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Labor & Money

Today is Labor Day, the holiday where we rest from our labors and honor those who work for a living. Here’s a couple of things I notice about people who labor. One, some people work harder for their money than others. Two, some people do really important jobs and yet our society pays them much less than they are worth. Others do what are in reality trivial jobs, but get paid massive amounts of money.

It’s easy to see. A great teacher, for example, is of much more value to the long-term health and development of a society than a great entertainer. However, a great entertainer can make 100x the salary of a great teacher in one year. Or how about those who fight our fires and protect our lives, as opposed to CEOs who depend on that basic level of safety to build and to make their companies profitable? Even lousy CEOs tend to be compensated at a much higher rate than excellent firefighters and rescue personnel.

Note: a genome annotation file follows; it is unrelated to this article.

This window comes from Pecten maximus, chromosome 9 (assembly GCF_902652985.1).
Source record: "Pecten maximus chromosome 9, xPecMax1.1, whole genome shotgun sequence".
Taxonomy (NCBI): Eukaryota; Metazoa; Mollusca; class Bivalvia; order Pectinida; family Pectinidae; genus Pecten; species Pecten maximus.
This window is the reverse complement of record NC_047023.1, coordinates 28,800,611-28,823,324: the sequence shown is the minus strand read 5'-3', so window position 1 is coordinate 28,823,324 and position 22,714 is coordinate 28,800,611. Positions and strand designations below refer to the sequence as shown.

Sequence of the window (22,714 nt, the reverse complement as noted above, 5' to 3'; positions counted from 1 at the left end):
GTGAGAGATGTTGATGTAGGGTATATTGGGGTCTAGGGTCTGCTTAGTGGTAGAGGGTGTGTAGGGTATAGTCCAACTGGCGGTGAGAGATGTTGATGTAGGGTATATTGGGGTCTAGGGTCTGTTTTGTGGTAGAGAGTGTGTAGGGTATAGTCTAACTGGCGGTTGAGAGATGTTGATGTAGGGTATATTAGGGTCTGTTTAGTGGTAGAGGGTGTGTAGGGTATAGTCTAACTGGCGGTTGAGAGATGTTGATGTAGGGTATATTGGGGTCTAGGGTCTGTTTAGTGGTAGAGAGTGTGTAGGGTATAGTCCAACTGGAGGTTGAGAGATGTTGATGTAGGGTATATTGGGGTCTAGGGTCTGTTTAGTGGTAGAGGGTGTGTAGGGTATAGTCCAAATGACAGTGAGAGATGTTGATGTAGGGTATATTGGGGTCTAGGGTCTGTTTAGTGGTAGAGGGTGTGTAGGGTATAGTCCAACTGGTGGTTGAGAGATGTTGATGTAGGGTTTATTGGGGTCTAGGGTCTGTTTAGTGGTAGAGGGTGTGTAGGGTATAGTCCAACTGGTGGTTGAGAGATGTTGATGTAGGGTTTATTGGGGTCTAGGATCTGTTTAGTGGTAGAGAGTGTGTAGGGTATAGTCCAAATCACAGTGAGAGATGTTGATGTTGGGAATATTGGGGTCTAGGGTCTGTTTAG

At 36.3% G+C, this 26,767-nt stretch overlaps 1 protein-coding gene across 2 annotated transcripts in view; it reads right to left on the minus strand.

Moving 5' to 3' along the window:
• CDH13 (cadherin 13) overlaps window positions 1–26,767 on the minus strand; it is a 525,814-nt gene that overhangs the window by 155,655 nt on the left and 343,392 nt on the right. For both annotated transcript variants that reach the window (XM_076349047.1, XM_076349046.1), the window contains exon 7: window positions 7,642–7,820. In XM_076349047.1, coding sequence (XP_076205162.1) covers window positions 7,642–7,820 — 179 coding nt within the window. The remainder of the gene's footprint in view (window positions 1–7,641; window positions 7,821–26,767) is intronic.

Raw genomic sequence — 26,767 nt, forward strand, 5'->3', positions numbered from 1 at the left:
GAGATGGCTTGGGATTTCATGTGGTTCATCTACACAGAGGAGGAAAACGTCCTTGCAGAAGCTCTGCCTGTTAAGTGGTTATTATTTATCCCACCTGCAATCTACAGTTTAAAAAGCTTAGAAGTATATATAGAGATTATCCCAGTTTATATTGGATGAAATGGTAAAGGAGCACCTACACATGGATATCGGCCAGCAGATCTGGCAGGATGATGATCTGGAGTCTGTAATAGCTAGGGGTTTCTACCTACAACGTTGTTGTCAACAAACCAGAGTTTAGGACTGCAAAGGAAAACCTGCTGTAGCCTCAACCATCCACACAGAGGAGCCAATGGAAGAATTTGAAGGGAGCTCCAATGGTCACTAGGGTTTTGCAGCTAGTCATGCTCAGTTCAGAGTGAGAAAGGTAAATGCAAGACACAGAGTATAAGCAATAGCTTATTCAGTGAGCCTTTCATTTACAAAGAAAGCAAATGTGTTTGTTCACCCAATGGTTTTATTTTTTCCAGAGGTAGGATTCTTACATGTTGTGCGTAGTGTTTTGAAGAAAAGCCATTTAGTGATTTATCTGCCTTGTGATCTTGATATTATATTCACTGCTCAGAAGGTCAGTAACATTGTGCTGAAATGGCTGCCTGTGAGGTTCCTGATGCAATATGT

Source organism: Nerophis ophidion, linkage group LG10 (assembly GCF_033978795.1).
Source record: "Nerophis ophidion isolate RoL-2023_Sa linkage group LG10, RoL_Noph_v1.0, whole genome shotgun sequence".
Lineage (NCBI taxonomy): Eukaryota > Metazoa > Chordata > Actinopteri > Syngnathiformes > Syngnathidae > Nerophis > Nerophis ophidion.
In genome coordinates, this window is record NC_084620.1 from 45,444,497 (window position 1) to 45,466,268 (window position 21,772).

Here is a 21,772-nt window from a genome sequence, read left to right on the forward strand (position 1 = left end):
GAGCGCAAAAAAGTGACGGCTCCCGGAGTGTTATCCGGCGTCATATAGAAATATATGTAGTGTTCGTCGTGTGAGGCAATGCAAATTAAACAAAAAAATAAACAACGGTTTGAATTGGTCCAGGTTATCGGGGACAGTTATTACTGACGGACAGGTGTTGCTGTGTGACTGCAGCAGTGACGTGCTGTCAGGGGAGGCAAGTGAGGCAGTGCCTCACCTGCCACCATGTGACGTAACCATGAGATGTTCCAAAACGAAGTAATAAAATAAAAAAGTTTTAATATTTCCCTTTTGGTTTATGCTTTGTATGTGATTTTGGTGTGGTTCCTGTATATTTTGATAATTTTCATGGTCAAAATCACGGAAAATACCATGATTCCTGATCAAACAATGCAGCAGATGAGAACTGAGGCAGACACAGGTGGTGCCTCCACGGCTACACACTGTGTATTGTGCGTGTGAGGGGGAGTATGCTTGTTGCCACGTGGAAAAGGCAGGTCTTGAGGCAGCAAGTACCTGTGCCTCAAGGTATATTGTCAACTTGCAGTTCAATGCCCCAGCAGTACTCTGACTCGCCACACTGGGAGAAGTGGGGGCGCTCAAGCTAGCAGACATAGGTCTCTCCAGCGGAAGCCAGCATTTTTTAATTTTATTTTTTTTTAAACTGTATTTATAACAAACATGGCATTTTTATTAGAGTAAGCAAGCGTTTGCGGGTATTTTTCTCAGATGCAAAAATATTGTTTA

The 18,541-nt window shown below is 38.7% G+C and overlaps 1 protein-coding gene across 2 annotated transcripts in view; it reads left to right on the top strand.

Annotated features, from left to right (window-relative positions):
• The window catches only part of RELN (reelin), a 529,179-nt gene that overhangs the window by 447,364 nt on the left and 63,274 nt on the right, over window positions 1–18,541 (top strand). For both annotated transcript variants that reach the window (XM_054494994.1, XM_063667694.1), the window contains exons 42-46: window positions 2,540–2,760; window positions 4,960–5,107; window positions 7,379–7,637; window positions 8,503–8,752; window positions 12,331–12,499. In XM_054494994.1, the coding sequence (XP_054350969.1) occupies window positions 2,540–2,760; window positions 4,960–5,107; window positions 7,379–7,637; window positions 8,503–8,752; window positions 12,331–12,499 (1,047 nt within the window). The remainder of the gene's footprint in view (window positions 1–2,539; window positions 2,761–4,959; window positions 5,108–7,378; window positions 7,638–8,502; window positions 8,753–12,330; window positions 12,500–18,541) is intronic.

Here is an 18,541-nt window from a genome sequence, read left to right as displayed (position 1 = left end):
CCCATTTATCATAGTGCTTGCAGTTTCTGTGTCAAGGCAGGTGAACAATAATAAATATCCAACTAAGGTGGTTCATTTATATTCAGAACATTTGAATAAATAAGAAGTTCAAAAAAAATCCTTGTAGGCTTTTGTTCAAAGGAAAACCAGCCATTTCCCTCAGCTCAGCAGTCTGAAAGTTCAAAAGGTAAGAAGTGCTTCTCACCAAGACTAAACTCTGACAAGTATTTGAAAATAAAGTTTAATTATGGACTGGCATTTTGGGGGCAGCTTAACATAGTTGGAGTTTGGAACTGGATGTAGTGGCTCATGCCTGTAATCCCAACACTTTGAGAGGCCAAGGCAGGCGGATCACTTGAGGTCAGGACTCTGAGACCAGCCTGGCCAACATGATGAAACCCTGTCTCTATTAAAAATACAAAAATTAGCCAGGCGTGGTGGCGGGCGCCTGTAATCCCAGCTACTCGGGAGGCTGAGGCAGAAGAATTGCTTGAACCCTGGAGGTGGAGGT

As I read recently in this blog post by Seth Godin, our society does not always match money to contribution. Profitable is not the same as important. Sometimes it is, but often it is not. Think about it – who has influenced you the most profoundly in your life, a great teacher or a great entertainer? For most of us, it’s the contribution of the lowly paid teaching professional that helped set the trajectory of our life.

Today on this Labor Day, let us remember those who work in jobs that serve and promote the common good in our world. This day is for those heroes, regardless of how much money they make this year.

1 Comment

  1. Loved your comments here and totally agree. One of my most profound teachers was Morton Kelsey who was an Episcopal priest and teacher. Jeff Harlow has been a close second. Certainly those people did not make great salaries.

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